TRANSFORMATION & ORGANISATION
Fund businesses are emerging from a decade adapting to and digesting a blizzard of regulations. But now rather than being reactive, they must be proactive as they seek to develop new products, streamline process, and boost engagement with clients and partners. Olivia Vinden, head of Fintech & Innovation with the consultancy Alpha FMC, UK gave an overview of the digitalisation challenges for the asset management industry.
by Stephen Evans for ITnation Magazine Summer 2018
Olivia Vinden, Head of Fintech & Innovation – Alpha FMC UK
While understanding the importance of digital, yet the level of engagement in the sector is still at an early stage. A recent survey of industry players by Alpha pointed to 81% saying digital was either “one of our top priorities” or that “we have or will have multiple digital programmes underway.” Despite this, around two-thirds said they were still at the “getting organised” stage with strategies, initiatives and capability in the process of being developed
Change in priorities
“In the last year we have seen a big increase in people diverting money into their digital spend,” Ms Vinden noted. This she explains by the wave of regulations petering out, requirements which Alpha estimates took four-fifths of the industry’s change-budget over the previous ten years. Thus to a large extent it was a question of bandwidth, with teams only having sufficient capacity to cope with these challenges, and crowding out considerations of strategic challenges.
The new requirements also represent a considerable cultural shift. While IT departments have been focused on finding the most cost effective, most reliable solution to imposed regulatory challenges, the digitalisation process requires imaginative, fresh thinking. “The big drive over the last 10 years for COOs and CTO has been to simplify and reduce the number of linked systems and platforms, to reduce running costs, and to have a single source of truth,” noted Ms Vinden.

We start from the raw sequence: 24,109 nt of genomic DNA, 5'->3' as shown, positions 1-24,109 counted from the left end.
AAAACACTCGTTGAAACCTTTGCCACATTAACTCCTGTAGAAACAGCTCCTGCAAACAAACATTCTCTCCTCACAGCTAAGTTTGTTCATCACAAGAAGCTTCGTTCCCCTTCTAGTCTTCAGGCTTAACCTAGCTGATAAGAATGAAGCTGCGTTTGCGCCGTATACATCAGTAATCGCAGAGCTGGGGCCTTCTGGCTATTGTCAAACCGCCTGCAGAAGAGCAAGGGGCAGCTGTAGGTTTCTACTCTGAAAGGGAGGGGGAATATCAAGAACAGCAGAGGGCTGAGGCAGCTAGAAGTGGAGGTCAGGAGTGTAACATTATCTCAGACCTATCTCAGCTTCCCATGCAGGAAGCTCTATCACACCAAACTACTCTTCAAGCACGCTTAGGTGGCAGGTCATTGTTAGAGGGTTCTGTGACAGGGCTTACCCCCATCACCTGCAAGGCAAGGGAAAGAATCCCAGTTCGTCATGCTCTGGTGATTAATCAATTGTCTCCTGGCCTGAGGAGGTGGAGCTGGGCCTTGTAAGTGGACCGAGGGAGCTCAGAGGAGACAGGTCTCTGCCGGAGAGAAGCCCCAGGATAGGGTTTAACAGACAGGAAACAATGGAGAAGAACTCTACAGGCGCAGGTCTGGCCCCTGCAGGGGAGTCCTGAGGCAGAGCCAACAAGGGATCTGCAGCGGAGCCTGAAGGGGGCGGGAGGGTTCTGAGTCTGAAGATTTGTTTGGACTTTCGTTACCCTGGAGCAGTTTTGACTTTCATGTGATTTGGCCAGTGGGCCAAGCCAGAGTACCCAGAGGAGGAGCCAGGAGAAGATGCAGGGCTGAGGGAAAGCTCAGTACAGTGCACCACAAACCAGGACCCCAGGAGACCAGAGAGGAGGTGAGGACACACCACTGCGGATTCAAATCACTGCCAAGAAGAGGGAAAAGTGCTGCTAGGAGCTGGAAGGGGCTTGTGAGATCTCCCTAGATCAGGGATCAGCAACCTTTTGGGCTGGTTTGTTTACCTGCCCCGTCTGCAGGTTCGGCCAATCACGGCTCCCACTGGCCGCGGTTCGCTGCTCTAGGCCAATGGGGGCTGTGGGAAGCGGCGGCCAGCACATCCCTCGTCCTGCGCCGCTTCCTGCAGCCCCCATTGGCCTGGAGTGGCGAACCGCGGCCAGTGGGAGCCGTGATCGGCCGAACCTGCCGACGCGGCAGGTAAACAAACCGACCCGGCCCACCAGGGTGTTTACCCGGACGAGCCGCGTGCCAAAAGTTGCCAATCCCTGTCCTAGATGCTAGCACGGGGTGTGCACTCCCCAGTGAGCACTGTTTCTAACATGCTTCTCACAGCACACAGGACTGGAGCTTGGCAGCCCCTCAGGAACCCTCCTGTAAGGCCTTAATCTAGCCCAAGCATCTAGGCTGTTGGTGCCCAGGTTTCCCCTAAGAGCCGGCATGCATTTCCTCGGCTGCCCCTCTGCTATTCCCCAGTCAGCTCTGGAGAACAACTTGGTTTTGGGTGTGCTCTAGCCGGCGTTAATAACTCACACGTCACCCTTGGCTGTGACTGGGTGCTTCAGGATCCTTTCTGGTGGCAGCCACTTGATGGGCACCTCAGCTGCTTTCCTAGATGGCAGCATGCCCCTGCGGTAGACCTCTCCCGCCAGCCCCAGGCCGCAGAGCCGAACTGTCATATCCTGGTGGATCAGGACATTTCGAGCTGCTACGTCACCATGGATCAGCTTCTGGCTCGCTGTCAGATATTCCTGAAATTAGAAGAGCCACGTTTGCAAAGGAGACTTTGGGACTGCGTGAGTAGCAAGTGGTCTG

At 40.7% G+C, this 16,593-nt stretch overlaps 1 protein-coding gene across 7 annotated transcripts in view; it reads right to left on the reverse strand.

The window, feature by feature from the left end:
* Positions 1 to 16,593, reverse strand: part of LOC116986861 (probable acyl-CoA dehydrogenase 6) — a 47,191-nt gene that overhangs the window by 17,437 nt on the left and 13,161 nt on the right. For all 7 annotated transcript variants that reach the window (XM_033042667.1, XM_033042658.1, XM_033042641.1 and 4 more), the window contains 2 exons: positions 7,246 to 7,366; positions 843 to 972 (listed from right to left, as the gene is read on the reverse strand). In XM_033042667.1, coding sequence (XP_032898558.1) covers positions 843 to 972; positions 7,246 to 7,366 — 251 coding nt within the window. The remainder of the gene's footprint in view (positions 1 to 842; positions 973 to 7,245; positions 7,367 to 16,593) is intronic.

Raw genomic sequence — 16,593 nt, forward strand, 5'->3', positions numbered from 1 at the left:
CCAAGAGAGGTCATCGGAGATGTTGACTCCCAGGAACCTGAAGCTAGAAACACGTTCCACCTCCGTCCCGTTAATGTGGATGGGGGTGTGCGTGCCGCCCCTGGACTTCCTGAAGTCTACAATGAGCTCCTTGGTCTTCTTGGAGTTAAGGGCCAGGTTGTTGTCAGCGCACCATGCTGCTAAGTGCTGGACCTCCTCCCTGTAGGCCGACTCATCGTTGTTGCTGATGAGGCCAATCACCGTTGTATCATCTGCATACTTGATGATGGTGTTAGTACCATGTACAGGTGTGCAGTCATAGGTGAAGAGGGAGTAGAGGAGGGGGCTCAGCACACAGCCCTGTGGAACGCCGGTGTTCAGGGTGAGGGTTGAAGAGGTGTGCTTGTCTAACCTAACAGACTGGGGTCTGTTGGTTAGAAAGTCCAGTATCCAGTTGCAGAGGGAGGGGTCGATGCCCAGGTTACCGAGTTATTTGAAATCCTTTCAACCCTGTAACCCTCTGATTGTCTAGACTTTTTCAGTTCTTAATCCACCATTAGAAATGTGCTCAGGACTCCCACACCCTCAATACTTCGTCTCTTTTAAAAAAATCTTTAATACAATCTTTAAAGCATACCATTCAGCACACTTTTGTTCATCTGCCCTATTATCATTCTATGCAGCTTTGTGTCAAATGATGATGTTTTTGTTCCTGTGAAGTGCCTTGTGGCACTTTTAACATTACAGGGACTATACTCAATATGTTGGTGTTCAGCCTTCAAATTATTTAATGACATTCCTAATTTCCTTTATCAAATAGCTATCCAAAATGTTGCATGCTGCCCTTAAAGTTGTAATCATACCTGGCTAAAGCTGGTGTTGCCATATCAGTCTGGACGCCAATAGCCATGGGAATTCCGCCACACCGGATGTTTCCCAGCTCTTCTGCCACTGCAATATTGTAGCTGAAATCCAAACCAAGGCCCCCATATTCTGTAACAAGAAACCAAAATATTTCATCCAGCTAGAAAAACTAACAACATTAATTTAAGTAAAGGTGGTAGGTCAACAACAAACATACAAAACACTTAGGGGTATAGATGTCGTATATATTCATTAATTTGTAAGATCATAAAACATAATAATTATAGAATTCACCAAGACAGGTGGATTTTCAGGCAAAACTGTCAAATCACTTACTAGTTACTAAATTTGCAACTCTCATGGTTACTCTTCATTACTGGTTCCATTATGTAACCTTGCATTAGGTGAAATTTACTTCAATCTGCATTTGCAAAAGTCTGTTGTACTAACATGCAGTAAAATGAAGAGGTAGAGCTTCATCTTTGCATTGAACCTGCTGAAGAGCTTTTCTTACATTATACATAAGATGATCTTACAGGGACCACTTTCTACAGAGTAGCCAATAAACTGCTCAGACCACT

And all of a sudden there is a dramatic shift of gear. Now the talk is of adding systems on the cutting edge of technology, working with external FinTechs and startups, and potentially increasing complexity. From playing it safe, with the focus being in regulatory compliance, now the drive is towards facilitating fresh thinking and agility, and being a first mover. Yet in Alpha’s survey none of the respondents identified themselves as being “a digital innovator”. Also, 80% of asset managers said they are not prioritising partnerships with FinTechs, despite this move being able to jump-start innovation. Improving client experience and changing the operating model are two key aims.
Yet this caution about being a technology leader is understandable. Few businesses want to attach themselves to a FinTech and a new way of working which could be here today and gone tomorrow. “Asset managers will benefit when they work and share risk together, and this is why it is encouraging to see the growth of FinTech consortia such as #FDC3 or Velocity from the UK’s Investment Association, as these will help risk to be shared,” Ms Vinden commented. Rather than businesses going it alone, she is encouraged to see the emergence of cross-industry partnerships.